A bold typeface within an entry shows a cross-reference to another entry. Major cross-references are often at the end of an entry.
Italics are used to represent an English example or word used for illustration.
Bold italics, when they occur as part of an example, are meant to highlight or emphasize that part of the example.
Bold italics also refer to a verb as if in a dictionary, where the different verb forms are irrelevant. (For example, look means look/looks/looked/looking.)
~ A swung dash indicates a relation between alternative forms of the same basic word or pattern, for example: boy ~ boys.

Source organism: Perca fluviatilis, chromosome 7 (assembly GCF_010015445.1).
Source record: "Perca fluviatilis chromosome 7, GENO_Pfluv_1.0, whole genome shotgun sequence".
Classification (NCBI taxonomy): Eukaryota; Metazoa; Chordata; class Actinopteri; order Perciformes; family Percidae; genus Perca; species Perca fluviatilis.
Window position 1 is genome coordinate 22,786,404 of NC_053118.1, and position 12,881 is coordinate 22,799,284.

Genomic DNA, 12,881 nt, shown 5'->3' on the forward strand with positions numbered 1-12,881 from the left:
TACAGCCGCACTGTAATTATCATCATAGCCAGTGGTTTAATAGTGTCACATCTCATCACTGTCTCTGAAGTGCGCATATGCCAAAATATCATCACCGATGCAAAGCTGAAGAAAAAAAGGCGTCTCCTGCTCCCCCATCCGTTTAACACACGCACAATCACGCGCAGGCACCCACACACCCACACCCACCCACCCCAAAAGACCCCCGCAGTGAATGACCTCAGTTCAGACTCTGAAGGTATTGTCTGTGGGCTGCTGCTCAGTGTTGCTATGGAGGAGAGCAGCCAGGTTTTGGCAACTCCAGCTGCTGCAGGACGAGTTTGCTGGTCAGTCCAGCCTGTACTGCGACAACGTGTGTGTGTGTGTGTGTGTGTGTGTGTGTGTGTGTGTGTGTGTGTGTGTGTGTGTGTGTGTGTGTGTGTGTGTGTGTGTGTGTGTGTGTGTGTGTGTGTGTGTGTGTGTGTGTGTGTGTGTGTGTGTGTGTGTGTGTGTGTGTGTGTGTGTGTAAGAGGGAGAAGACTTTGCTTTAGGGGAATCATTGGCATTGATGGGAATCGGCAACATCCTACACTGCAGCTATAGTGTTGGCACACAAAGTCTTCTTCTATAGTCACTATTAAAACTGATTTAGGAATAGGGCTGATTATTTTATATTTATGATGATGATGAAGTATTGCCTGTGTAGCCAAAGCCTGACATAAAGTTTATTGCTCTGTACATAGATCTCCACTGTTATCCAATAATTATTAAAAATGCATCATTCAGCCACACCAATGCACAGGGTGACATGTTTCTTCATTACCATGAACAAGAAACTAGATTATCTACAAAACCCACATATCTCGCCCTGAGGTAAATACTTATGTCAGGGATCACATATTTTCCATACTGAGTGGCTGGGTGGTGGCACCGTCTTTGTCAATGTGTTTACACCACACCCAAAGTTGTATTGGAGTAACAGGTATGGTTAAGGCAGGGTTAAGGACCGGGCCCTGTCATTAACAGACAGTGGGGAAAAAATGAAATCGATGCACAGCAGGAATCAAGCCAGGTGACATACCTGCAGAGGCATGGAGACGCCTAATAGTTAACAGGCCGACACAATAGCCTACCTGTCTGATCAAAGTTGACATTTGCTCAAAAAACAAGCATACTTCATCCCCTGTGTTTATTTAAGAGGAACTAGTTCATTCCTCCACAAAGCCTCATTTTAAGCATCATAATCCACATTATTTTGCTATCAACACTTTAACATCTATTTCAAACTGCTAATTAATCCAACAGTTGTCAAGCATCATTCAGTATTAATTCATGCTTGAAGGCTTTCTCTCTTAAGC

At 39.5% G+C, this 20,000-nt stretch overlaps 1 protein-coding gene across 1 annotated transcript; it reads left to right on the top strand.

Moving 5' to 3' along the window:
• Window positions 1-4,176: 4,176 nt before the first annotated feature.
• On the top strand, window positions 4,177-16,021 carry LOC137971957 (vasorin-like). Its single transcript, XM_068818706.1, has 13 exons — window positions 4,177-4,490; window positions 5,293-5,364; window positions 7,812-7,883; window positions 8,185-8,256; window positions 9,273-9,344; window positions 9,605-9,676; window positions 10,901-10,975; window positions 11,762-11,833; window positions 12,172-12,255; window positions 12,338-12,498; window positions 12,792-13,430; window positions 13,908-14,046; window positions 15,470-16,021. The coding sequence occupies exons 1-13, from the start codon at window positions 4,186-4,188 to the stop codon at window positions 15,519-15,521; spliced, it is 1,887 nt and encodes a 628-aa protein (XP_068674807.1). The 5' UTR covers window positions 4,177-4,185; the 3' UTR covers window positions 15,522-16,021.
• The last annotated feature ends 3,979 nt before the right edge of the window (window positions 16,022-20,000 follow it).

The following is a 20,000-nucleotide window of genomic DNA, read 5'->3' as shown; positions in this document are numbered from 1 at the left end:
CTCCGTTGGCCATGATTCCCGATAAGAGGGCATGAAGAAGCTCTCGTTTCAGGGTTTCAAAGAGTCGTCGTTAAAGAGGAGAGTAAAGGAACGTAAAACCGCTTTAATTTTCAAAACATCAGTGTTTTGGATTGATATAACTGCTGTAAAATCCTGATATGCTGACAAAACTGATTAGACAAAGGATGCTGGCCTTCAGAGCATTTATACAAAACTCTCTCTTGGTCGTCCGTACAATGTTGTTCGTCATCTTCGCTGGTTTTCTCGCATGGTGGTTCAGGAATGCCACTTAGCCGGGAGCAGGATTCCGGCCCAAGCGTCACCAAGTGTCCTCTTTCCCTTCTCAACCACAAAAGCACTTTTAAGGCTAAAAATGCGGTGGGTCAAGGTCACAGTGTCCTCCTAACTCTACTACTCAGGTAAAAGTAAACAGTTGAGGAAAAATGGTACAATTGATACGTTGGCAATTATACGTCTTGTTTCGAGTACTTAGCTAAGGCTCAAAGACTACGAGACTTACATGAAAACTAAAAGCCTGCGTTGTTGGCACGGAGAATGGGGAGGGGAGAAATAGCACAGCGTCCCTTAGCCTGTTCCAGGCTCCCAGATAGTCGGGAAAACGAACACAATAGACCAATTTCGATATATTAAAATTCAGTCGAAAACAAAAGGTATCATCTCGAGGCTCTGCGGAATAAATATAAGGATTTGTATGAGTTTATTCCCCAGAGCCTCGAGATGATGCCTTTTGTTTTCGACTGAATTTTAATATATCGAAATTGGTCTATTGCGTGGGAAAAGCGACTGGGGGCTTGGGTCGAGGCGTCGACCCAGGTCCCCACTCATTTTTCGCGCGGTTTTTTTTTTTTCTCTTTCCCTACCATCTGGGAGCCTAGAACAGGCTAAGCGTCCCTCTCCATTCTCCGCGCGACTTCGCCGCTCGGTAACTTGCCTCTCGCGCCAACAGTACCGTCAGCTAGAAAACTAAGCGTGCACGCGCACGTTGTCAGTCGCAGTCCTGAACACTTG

() Round brackets in examples indicate something which is optional, that is, can be omitted or ignored.
[ ] For clarity, square brackets are sometimes used in examples to signal the boundaries of a major constituent, usually a clause.
| Vertical lines in examples are sometimes used to separate main elements of a clause, for example: subject, verb phrase and object.
* An asterisk before an example indicates that the example is unacceptable as a piece of English.
The terminology in this book is mainly based on that of Randolph Quirk et al. (1985): A Comprehensive Grammar of the English Language – see the Introduction.